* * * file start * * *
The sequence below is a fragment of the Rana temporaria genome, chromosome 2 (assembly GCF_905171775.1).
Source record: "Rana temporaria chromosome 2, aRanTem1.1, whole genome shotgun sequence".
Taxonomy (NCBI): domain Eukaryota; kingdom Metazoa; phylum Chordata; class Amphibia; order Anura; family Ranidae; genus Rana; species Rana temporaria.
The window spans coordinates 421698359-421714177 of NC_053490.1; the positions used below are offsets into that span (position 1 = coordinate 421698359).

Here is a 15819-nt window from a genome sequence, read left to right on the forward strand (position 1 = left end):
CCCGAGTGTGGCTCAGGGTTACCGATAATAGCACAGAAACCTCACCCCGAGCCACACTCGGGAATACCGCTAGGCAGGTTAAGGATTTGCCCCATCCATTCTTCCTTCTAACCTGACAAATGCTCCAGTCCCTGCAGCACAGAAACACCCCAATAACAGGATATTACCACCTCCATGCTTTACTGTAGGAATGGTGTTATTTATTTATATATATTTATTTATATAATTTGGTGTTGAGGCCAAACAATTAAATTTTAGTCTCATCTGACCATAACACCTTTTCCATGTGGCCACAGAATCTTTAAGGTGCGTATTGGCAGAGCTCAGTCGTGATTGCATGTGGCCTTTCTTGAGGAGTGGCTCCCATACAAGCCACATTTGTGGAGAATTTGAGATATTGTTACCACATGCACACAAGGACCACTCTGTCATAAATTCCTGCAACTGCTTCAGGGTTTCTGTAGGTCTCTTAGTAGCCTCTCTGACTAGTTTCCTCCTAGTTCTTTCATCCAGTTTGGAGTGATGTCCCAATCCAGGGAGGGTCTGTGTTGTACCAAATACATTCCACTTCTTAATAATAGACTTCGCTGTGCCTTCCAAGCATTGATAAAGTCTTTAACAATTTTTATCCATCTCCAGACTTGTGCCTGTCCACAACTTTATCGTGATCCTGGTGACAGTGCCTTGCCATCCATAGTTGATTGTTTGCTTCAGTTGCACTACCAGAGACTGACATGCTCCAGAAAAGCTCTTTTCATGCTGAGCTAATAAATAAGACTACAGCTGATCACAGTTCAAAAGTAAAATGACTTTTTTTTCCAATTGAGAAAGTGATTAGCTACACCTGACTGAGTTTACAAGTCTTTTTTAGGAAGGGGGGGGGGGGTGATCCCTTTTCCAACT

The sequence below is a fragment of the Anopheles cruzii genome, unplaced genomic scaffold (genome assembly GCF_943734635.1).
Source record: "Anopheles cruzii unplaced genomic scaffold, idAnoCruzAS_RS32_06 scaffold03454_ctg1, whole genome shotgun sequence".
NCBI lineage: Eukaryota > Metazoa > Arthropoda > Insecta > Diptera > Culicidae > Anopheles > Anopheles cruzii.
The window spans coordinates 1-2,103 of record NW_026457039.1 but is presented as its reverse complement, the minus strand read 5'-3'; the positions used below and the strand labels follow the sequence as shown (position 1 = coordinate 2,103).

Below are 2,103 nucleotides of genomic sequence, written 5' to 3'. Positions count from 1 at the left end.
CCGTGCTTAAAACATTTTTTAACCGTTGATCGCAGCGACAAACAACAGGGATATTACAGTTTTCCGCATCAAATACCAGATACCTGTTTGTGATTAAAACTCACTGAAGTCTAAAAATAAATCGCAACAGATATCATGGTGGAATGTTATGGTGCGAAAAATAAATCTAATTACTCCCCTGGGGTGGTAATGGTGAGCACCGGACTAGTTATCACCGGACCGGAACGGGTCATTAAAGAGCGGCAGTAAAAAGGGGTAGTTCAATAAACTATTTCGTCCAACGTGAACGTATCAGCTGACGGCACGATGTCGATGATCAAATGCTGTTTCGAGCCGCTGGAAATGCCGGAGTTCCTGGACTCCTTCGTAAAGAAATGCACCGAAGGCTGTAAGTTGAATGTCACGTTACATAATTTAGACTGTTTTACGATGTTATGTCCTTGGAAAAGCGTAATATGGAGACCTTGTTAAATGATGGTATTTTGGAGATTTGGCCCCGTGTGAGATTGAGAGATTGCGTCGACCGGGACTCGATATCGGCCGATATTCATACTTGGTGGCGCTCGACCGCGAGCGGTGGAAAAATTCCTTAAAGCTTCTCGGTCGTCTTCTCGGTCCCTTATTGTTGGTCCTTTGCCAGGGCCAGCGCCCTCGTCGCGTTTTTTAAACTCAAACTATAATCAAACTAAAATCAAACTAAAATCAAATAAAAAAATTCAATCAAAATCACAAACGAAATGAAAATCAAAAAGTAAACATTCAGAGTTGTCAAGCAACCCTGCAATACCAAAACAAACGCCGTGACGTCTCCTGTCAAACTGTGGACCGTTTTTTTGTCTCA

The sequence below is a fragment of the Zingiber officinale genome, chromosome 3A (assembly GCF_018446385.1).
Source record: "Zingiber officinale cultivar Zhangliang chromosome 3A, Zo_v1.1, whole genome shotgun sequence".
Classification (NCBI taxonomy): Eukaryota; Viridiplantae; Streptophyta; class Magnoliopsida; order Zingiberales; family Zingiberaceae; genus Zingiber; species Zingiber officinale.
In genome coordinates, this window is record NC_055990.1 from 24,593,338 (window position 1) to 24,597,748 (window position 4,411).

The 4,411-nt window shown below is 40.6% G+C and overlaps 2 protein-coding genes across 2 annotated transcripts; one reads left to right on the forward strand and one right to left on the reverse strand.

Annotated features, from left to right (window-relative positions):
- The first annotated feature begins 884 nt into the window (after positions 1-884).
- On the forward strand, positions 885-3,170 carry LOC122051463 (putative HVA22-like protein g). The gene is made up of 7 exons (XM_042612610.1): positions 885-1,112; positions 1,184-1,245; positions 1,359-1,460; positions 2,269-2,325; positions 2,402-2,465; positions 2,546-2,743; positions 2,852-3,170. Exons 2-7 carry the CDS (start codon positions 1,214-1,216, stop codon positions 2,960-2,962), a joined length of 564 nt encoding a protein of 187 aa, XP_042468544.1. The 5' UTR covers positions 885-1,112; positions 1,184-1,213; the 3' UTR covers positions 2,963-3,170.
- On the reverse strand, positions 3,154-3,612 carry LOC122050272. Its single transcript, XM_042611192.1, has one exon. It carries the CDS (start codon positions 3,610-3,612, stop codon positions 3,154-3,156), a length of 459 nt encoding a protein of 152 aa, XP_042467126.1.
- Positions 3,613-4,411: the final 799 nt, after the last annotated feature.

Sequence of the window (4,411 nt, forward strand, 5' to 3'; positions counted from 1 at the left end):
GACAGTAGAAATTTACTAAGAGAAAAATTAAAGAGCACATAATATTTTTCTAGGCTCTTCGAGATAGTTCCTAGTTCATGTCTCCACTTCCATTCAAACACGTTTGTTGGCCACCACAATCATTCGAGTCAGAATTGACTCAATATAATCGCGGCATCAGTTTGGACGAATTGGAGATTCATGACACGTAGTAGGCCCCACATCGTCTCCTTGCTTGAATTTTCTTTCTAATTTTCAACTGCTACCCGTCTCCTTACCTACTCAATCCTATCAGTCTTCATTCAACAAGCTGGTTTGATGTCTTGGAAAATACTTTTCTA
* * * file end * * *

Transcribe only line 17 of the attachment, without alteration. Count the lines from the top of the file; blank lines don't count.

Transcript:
The 4,411-nt window shown below is 40.6% G+C and overlaps 2 protein-coding genes across 2 annotated transcripts; one reads left to right on the forward strand and one right to left on the reverse strand.